Whichever party wins next year's federal election should commit to at least halving Australia's greenhouse gas emissions this decade, a new report which describes a strong 2030 target as a "win-win-win" for the country says.
Climate change is shaping up as a major election issue with the Coalition and Labor attempting to woo voters with competing targets and policies.
In a new report published on Tuesday, the Climate Council argues both parties need to revisit their targets and commit to deeper emissions cuts this decade.
The report described the Coalition's target of cutting emissions 26-28 per cent below 2005 levels as "pitiful", citing research which suggested if all countries followed the federal government's lead the planet would be on track for more than three degrees of global warming.
The Morrison government believes greenhouse gas emissions will fall by up to 35 per cent this decade, but has refused to adopt that number as its formal target amid resistance from the Nationals.
The Climate Council's experts said Labor's new 43 per cent target was a step in the right direction, but still left it up to other countries to carry the burden of containing climate change.
While continuing to advocate for a 75 per cent target, the council recommended as a first step the federal government should commit to at least halving emissions ahead of the COP27 summit in Egypt.
That 2030 target would bring Australia closer into line with its allies, including the US and UK.
"The reality is that if all countries were to adopt the Morrison government's 'do-nothing' approach, we'd be trying to survive on a planet warmed to somewhere between three degrees and four degrees by 2100," Climate Council chief executive Amanda McKenzie said.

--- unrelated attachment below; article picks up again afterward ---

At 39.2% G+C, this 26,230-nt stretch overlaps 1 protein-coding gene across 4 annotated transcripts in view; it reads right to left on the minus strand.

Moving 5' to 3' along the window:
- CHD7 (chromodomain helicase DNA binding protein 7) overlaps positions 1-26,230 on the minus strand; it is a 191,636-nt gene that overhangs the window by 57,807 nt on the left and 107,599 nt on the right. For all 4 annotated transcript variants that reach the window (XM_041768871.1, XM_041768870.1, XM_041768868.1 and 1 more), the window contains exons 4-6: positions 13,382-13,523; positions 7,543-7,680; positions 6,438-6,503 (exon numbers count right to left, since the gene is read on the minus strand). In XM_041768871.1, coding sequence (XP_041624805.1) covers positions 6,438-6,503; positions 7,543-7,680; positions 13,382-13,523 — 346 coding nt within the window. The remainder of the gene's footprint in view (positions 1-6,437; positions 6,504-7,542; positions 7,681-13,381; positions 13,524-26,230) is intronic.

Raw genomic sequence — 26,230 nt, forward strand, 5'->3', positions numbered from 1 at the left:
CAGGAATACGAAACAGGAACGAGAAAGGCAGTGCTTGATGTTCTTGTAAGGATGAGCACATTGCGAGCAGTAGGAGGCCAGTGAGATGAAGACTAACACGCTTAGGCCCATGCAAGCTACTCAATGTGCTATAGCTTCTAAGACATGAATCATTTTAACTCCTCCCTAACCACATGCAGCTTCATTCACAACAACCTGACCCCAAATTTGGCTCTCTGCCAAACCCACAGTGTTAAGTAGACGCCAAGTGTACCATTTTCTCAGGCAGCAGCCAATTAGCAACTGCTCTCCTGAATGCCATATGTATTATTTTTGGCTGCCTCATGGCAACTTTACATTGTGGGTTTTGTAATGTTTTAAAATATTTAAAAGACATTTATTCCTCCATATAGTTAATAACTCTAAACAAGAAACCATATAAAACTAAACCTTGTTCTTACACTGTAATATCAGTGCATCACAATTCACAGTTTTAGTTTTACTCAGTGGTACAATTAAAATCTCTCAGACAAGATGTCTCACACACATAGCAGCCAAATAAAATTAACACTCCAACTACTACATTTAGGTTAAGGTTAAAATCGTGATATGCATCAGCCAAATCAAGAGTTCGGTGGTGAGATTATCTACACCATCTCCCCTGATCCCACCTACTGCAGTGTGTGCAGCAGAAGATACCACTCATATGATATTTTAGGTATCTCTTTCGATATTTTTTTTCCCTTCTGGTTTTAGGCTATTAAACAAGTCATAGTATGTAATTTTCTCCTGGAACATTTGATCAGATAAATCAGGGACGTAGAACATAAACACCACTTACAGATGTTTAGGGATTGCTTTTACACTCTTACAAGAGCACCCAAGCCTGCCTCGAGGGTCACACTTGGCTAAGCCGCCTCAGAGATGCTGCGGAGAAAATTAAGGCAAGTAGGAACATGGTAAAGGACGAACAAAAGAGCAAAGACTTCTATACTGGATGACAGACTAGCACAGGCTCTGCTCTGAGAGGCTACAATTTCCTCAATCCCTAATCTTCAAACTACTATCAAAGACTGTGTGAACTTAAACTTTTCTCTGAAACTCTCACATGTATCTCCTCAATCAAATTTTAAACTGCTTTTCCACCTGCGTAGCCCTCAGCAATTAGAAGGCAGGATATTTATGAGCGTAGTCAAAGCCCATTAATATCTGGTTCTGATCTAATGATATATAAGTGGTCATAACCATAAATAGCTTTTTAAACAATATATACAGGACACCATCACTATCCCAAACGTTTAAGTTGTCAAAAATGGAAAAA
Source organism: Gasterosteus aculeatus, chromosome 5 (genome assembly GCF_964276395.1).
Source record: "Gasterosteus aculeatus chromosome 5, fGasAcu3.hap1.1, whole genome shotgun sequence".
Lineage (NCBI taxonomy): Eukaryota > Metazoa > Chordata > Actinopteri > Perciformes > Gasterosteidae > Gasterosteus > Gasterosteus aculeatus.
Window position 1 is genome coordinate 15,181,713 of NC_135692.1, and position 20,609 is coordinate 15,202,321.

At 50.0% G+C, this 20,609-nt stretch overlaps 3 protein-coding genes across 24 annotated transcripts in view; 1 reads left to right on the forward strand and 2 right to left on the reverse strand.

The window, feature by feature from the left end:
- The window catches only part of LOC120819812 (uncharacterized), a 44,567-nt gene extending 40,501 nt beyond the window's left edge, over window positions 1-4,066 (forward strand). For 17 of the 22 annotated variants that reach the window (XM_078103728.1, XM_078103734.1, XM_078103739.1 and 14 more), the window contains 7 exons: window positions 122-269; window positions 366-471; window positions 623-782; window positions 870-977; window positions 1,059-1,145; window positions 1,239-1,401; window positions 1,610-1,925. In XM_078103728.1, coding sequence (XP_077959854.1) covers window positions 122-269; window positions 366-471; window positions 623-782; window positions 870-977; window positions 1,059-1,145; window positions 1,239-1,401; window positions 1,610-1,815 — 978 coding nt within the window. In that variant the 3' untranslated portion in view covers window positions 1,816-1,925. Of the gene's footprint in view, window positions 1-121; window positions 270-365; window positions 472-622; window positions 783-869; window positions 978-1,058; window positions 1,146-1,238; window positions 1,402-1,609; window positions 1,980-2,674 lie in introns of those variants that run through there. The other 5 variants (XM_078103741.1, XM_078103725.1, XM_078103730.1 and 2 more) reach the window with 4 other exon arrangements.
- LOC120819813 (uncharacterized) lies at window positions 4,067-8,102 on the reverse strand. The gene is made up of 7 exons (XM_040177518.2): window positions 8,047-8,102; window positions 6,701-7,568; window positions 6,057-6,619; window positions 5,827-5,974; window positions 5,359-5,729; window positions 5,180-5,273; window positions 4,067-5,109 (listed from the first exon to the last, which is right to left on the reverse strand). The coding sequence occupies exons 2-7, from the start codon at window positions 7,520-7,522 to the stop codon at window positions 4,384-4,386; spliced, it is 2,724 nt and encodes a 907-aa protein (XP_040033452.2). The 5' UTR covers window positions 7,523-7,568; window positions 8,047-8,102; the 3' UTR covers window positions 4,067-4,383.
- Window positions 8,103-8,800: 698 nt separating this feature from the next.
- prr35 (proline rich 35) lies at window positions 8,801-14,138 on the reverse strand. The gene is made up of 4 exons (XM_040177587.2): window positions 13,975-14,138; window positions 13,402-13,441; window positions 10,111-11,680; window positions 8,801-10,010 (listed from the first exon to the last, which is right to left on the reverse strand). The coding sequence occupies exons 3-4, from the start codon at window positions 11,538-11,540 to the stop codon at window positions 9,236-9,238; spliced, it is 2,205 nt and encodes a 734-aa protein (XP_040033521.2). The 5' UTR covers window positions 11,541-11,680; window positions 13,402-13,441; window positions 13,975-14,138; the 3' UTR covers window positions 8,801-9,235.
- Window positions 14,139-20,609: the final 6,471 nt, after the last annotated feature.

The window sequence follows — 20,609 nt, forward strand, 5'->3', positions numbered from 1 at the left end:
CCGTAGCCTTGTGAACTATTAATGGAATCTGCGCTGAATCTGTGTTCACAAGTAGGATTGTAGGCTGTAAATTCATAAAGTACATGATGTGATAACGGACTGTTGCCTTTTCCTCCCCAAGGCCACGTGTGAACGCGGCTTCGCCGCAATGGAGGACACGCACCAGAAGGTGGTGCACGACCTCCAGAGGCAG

"Labor's 2030 target is better, but falls short of what the science demands."
Labor has committed to taking its 43 per cent target to next year's UN summit if it wins government. The Coalition is refusing to budge from its Tony Abbott-era target, despite the Glasgow climate agreement, which it signed up to, calling on countries to lift their 2030 ambitions ahead of the next conference.
The Climate Council report, titled Crunch Time: How Climate Action in the 2020s will Define Australia, described the global race to carbon neutrality as a once-in-a-lifetime economic opportunity for the country.
It said Australia's rich supply of renewables and critical minerals, including lithium, cobalt and rare earths, could help it create a clean energy export industry worth almost three times as much as fossil fuels exports.
The report also flaggedt the consequences of inaction, including the prospect of carbon tariffs being imposed on Australian products shipped overseas.
"Embracing a strong 2030 target would be a win-win-win for Australia," the report found.
"It would lower our emissions and save us all money in cheaper fuel and power costs. It would boost the productivity of our economy, particularly in our regions, and make us all healthier."
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